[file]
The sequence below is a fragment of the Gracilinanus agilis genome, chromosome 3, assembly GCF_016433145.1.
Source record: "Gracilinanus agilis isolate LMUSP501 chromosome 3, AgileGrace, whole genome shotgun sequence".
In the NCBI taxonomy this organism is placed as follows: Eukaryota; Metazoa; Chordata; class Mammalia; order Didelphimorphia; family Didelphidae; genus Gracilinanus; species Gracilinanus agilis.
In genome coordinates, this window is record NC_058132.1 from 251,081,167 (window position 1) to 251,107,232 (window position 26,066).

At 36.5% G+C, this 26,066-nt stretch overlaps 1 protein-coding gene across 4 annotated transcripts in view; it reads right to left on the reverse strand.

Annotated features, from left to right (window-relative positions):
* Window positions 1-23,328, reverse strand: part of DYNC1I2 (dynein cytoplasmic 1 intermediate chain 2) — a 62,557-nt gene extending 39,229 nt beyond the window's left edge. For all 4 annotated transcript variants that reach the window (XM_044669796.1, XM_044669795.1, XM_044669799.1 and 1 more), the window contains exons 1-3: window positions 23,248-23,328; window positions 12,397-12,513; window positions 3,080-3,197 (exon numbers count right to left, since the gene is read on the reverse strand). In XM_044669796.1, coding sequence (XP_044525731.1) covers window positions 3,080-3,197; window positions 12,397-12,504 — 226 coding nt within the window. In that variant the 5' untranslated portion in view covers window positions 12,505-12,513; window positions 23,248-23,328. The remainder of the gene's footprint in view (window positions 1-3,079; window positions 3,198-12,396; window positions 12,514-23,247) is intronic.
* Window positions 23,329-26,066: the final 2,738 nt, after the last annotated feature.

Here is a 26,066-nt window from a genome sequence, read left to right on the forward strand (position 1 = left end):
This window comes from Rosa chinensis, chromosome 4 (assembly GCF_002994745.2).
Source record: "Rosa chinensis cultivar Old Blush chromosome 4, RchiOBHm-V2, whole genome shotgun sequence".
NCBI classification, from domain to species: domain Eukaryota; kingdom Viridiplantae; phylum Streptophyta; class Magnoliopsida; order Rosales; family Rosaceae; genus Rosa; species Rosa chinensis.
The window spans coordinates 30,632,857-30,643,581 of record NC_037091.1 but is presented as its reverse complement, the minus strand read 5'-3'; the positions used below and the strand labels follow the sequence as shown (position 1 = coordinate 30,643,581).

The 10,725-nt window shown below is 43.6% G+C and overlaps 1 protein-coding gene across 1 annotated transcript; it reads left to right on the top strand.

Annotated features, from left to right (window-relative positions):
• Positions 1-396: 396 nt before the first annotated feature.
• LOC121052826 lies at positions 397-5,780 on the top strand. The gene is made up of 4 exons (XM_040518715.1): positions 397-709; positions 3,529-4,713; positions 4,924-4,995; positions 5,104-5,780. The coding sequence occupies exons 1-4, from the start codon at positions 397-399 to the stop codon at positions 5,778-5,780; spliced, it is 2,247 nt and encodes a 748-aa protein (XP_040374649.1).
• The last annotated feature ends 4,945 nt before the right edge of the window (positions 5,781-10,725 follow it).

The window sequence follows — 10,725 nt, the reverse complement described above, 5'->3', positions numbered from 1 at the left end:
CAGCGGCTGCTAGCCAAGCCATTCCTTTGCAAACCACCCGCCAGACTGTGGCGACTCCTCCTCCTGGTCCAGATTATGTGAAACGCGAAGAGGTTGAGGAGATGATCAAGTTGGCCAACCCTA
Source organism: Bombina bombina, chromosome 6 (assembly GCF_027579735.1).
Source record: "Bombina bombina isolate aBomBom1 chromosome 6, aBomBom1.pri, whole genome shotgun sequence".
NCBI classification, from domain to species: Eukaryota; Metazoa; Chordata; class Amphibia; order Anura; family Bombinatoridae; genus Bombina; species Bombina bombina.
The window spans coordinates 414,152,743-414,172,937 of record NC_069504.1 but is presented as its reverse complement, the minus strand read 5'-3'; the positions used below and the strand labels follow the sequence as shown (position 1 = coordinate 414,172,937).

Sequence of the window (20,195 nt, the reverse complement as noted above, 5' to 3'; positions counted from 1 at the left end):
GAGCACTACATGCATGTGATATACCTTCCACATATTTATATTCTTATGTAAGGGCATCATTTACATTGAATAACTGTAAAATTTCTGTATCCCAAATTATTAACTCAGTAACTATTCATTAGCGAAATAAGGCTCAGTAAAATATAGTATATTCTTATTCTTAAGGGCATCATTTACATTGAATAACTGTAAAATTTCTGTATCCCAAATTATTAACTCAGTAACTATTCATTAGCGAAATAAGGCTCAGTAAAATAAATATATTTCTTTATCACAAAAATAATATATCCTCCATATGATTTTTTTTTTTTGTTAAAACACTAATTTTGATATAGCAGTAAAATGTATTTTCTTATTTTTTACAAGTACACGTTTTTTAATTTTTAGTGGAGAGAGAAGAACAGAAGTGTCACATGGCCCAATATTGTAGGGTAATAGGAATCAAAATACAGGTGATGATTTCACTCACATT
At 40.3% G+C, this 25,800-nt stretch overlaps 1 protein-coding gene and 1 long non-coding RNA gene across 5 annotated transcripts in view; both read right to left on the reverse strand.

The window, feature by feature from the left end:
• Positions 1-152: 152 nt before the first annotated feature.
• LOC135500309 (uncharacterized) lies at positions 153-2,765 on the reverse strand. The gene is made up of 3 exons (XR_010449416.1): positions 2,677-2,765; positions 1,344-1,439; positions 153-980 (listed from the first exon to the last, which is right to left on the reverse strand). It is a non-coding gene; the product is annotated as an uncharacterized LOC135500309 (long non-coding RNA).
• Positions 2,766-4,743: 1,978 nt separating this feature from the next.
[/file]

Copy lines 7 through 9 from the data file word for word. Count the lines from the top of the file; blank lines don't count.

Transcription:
* Window positions 1-23,328, reverse strand: part of DYNC1I2 (dynein cytoplasmic 1 intermediate chain 2) — a 62,557-nt gene extending 39,229 nt beyond the window's left edge. For all 4 annotated transcript variants that reach the window (XM_044669796.1, XM_044669795.1, XM_044669799.1 and 1 more), the window contains exons 1-3: window positions 23,248-23,328; window positions 12,397-12,513; window positions 3,080-3,197 (exon numbers count right to left, since the gene is read on the reverse strand). In XM_044669796.1, coding sequence (XP_044525731.1) covers window positions 3,080-3,197; window positions 12,397-12,504 — 226 coding nt within the window. In that variant the 5' untranslated portion in view covers window positions 12,505-12,513; window positions 23,248-23,328. The remainder of the gene's footprint in view (window positions 1-3,079; window positions 3,198-12,396; window positions 12,514-23,247) is intronic.
* Window positions 23,329-26,066: the final 2,738 nt, after the last annotated feature.

Here is a 26,066-nt window from a genome sequence, read left to right on the forward strand (position 1 = left end):